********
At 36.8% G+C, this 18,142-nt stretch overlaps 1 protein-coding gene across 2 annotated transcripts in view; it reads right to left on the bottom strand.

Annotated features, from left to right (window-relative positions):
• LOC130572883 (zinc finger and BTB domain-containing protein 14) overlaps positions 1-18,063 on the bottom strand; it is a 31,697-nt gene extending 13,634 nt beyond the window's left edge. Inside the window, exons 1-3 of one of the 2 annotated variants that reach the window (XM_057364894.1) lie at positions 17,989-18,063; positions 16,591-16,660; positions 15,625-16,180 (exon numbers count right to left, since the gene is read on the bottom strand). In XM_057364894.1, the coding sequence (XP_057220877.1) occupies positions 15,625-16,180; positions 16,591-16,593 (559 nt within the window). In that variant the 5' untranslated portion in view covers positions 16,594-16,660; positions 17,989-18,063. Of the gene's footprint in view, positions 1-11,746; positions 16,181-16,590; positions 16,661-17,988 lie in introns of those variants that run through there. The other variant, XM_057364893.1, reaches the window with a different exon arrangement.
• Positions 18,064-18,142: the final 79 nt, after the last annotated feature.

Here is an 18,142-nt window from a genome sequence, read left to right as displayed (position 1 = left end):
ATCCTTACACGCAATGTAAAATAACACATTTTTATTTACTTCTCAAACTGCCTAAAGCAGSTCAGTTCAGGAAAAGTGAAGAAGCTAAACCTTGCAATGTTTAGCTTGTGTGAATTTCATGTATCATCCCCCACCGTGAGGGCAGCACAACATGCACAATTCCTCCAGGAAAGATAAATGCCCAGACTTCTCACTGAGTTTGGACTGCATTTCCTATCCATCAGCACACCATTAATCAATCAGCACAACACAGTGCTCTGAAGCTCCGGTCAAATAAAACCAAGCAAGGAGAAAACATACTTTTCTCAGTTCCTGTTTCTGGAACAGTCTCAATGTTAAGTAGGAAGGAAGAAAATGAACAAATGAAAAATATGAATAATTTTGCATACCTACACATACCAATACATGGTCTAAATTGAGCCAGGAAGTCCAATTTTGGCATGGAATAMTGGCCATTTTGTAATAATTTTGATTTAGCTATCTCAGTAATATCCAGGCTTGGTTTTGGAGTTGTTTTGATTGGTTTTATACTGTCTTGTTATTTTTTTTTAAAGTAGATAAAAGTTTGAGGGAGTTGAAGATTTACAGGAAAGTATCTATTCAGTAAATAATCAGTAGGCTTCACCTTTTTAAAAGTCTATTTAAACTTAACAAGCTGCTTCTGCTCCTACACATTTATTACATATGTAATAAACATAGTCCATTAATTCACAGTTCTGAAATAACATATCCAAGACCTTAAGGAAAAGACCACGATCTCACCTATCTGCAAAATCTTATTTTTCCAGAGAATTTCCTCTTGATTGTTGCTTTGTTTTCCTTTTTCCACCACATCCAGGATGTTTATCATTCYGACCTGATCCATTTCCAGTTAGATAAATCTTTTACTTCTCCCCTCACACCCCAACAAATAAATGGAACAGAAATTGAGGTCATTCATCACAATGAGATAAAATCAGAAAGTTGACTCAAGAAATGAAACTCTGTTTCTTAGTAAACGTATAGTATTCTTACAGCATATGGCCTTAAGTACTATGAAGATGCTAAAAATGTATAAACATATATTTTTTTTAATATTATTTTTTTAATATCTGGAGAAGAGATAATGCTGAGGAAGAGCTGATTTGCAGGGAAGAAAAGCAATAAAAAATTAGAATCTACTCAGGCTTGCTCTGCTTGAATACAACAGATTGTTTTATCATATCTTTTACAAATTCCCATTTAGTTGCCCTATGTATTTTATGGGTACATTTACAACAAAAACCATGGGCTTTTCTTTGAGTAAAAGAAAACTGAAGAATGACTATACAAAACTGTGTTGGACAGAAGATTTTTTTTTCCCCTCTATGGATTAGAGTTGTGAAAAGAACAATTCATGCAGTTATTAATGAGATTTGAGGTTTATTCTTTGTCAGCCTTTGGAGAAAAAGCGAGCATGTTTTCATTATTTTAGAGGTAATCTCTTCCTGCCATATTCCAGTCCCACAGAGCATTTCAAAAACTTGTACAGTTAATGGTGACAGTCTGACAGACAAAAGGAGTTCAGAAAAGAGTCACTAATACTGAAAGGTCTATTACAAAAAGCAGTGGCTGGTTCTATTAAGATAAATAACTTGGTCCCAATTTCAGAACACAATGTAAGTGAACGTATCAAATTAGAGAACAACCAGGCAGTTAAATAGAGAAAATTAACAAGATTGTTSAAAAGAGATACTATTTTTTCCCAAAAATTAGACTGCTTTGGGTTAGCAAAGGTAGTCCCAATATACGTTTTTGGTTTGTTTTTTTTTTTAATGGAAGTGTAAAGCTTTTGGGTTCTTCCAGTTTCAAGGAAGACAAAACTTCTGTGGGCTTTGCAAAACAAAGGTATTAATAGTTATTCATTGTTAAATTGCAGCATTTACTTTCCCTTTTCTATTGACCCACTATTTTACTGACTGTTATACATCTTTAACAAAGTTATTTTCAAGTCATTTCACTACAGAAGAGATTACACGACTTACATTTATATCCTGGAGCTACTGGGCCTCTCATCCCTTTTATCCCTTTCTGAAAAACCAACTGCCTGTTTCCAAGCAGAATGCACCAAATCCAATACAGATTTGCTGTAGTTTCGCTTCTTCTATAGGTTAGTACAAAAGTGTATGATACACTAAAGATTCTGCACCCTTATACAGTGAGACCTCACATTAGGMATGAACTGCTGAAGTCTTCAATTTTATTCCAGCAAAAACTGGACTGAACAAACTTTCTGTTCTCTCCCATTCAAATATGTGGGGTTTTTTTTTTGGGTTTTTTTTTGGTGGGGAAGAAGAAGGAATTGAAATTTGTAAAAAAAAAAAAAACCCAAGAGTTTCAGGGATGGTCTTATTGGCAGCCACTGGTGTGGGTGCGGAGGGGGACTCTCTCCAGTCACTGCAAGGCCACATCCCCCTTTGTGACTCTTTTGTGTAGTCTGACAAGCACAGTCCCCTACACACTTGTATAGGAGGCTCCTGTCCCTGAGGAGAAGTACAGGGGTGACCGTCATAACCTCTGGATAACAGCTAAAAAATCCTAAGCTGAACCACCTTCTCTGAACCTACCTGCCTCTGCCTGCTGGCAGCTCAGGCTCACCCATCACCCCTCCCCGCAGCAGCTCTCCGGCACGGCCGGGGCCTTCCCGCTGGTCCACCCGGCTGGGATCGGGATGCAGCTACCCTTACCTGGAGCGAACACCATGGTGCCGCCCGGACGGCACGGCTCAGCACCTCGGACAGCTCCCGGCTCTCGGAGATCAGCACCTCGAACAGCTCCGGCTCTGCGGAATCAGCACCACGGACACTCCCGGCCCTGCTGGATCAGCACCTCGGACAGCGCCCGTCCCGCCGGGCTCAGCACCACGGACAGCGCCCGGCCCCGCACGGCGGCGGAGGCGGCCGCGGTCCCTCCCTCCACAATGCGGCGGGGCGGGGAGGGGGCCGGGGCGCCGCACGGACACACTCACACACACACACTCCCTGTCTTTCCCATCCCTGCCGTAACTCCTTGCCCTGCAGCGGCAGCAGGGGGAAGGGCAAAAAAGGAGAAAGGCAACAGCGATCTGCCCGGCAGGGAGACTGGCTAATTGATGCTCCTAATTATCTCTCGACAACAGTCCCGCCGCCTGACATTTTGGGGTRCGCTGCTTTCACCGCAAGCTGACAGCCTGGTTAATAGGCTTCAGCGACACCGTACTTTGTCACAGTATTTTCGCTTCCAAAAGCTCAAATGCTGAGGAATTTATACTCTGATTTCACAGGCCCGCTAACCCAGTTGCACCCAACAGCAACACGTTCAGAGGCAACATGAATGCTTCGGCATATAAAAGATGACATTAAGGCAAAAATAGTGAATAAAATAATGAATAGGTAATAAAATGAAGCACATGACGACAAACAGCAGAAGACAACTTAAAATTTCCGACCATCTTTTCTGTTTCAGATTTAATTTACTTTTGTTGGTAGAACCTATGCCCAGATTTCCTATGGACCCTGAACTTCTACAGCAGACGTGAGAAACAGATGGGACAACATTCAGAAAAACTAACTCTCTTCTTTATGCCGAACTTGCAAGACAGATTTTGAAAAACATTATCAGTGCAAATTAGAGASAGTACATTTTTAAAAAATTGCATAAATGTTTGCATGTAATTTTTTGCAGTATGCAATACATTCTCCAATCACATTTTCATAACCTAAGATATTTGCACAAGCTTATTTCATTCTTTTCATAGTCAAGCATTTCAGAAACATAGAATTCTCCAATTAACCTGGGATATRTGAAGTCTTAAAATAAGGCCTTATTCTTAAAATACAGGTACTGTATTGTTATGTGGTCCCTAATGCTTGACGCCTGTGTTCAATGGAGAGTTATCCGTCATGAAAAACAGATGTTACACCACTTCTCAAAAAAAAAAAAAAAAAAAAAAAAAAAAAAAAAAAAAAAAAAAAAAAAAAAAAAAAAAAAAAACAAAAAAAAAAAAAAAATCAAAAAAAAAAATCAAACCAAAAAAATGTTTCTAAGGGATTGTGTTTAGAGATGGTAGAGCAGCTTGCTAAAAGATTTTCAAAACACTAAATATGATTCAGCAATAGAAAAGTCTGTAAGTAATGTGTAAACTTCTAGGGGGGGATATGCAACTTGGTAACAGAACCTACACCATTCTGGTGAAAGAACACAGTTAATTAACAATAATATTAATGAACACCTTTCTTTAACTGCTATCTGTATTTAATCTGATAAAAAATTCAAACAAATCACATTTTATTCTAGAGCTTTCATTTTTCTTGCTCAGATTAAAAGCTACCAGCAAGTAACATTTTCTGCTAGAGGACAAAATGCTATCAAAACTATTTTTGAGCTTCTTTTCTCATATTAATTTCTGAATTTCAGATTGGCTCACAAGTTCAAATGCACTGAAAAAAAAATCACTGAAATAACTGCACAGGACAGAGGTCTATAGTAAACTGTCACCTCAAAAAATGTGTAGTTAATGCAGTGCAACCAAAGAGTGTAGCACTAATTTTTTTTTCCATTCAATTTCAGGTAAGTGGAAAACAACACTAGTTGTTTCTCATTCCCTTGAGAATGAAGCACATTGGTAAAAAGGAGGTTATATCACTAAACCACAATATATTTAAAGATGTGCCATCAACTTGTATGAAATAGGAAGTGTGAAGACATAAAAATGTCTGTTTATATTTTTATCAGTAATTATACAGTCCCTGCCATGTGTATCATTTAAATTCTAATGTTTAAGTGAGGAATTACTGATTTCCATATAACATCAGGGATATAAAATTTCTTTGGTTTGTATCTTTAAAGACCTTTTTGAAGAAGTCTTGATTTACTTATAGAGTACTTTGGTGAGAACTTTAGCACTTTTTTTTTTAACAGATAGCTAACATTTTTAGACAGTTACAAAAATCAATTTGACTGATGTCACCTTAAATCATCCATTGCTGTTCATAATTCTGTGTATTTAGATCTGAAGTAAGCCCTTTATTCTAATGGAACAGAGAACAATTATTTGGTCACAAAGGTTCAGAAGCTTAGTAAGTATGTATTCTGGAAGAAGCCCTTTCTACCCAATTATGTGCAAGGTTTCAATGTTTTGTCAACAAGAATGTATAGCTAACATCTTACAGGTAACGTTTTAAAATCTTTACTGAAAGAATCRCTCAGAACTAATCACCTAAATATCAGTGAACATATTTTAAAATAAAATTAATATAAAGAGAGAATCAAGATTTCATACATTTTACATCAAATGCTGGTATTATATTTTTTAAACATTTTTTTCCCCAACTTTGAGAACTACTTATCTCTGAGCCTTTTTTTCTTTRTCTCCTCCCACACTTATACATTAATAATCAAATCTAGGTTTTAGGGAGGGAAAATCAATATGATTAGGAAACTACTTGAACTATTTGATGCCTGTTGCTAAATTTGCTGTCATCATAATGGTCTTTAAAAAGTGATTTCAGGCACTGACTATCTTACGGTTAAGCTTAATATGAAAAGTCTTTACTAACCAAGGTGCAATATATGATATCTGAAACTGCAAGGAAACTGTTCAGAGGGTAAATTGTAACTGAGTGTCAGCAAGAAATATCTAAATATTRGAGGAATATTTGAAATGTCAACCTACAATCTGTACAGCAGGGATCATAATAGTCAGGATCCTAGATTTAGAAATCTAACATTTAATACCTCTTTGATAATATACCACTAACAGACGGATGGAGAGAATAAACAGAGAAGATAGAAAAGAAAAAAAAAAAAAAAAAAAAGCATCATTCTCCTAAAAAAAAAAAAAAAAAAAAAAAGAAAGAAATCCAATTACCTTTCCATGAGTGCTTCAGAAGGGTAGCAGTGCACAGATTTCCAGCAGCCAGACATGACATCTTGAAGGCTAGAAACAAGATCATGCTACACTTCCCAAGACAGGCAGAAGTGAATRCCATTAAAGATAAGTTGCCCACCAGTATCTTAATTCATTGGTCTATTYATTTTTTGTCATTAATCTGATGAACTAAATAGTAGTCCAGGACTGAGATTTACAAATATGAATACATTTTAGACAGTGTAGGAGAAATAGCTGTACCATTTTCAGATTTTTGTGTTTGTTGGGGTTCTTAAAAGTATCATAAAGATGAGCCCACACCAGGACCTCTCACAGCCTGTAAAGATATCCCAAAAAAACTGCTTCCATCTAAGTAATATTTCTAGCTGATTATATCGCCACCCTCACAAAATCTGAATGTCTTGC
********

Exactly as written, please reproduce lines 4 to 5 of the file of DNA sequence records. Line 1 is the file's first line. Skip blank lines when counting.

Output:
• Positions 18,064-18,142: the final 79 nt, after the last annotated feature.

Here is an 18,142-nt window from a genome sequence, read left to right as displayed (position 1 = left end):